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You might have heard: The military newspaper Stars and Stripes was at risk of shutting down after a budget cut (Military Times)
But did you know: Pentagon rescinds order to shutter Stars and Stripes (Associated Press)
The Defense Department recently ordered the military’s independent newspaper to shut down after the Pentagon opted to cut $15.5 million in funding for Stars and Stripes. Trump recently posted a tweet expressing support for the paper, prompting a reversal, after recent reports that the president had made a series of anti-military statements. In addition to continuing to fund Stars and Stripes in the immediate future, the Defense Department will also consider how to fund the paper next year.
+ Noted: The Lenfest Institute is launching the Lenfest News Philanthropy Network, which will offer training on development topics like grant writing (The Lenfest Institute); A KPCC/LAist reporter was arrested while covering a protest (LAist); The Trump campaign removed a New York Times freelancer from a rally after refusing to give her credentials for the event (The Daily Beast)
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Bringing a ‘citizens agenda’ approach to a debate (Bangor Daily News)
On Friday, three Maine news outlets, The Bangor Daily News, NEWS CENTER Maine and Portland Press Herald, held a senatorial debate that used questions from readers. Part of a “citizens agenda” approach that empowers the public to set the agenda for election coverage, the event also based questions on the results of a Daily News audience survey from earlier this year that identified health care and the economy as the two most important issues for readers.
+ Earlier: How more than 20 newsrooms turned to the public to focus their 2020 election reporting (Hearken)
+ Related: The Colorado Sun explains here how it plans to cover the election and asks readers to submit questions, tips on voting issues, and political mail they’ve received so that the Sun can fact-check the claims. (The Colorado Sun)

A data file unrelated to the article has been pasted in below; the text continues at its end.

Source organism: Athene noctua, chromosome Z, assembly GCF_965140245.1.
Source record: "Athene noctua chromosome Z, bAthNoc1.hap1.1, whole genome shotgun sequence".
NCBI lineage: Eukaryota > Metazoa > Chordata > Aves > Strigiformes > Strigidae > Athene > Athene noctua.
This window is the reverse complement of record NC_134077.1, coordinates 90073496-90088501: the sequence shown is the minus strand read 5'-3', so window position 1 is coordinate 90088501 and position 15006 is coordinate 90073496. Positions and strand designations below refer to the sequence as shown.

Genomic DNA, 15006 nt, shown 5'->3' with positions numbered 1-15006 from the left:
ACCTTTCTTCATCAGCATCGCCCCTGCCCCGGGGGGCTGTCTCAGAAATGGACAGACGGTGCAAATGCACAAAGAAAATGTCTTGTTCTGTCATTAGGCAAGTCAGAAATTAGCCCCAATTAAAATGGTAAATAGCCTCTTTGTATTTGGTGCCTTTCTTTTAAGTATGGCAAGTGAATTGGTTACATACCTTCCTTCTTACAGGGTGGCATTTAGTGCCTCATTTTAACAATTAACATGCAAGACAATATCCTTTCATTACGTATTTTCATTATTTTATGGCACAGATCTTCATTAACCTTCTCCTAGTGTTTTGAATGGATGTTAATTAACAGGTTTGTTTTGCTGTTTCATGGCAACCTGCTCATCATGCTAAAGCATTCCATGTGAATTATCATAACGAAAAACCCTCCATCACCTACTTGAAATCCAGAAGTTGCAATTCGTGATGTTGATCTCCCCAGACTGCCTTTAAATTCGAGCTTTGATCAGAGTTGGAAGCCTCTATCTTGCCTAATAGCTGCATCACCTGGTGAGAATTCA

COVID-19 deepened Serbia’s local media crisis. This is what Cenzolovka did to help (European Journalism Centre)
Serbian news site Cenzolovka, whose name means “the censorship hunter” in Serbian, reports on freedom of speech and attacks and threats against journalists. In response to efforts to stifle reporting on COVID-19, the publication translated journalists’ experiences into satirical cartoons that made the complex issue straightforward and accessible. Cenzolovka’s parent foundation also created a fund to support six local news outlets in Serbia.
+ Related: The Columbia Journalism Review spoke with dozens of reporters and editors around the world about repression they’ve experience while covering COVID-19 (Columbia Journalism Review)
+ More than two dozen news outlets, organizations and universities formed Ecuador Verifica, a coalition to fight disinformation during the country’s presidential election next year. (LatAm Journalism Review)
TikTok is paying creators. Not all of them are happy (Wired)
Two months ago, TikTok announced a plan to give creators millions of dollars, with $1 billion earmarked for American influencers within three years. But TikTok never disclosed how it would determine the amount that users receive, and some influencers say that videos with up to hundreds of thousands of views are garnering just a few dollars a day. Some influencers stopped participating in the program after they noticed their views had dropped, leading to speculation that TikTok was deflating views to limit the size of payouts.
UP FOR DEBATE
Book publishers are taking the Internet Archive to court (The Nation)
During the pandemic, the Internet Archive’s Open Library temporarily expanded people’s abilities to check out digital books with the goal of increasing students’ access to reading material as libraries briefly went dark. In response to the program, Penguin Random House, HarperCollins and other publishers filed a lawsuit that alleges the Internet Archive violated copyright law and asks the court to remove the Open Library’s collection. Internet Archive founder Brewster Kahle argues that “if a publisher maintains control over every reading event, who’s allowed to read it, when are they allowed to read it, if they’re allowed to read it, and be able to prevent anybody, or particular regions, from being able to see something, we are in George Orwell world.”
How sportswriters capture the action from outside the bubble (The Daily Beast)
No more than 20 reporters are allowed in the NBA’s Disney World bubble, leaving many sports journalists to substitute technology for in-person access to players, coaches and the emotional currents of the games. During phases without games or news-generating events like press conferences, sports journalists have been tasked with rethinking the beat and the types of stories it entails. That might mean centering stories around player statistics or cold-calling sources instead of building relationships in person.
+ A rural reporter for Mountain West News Bureau is cycling across four states as he speaks with small-town voters frequently left out of regional and national election stories. (KUNC)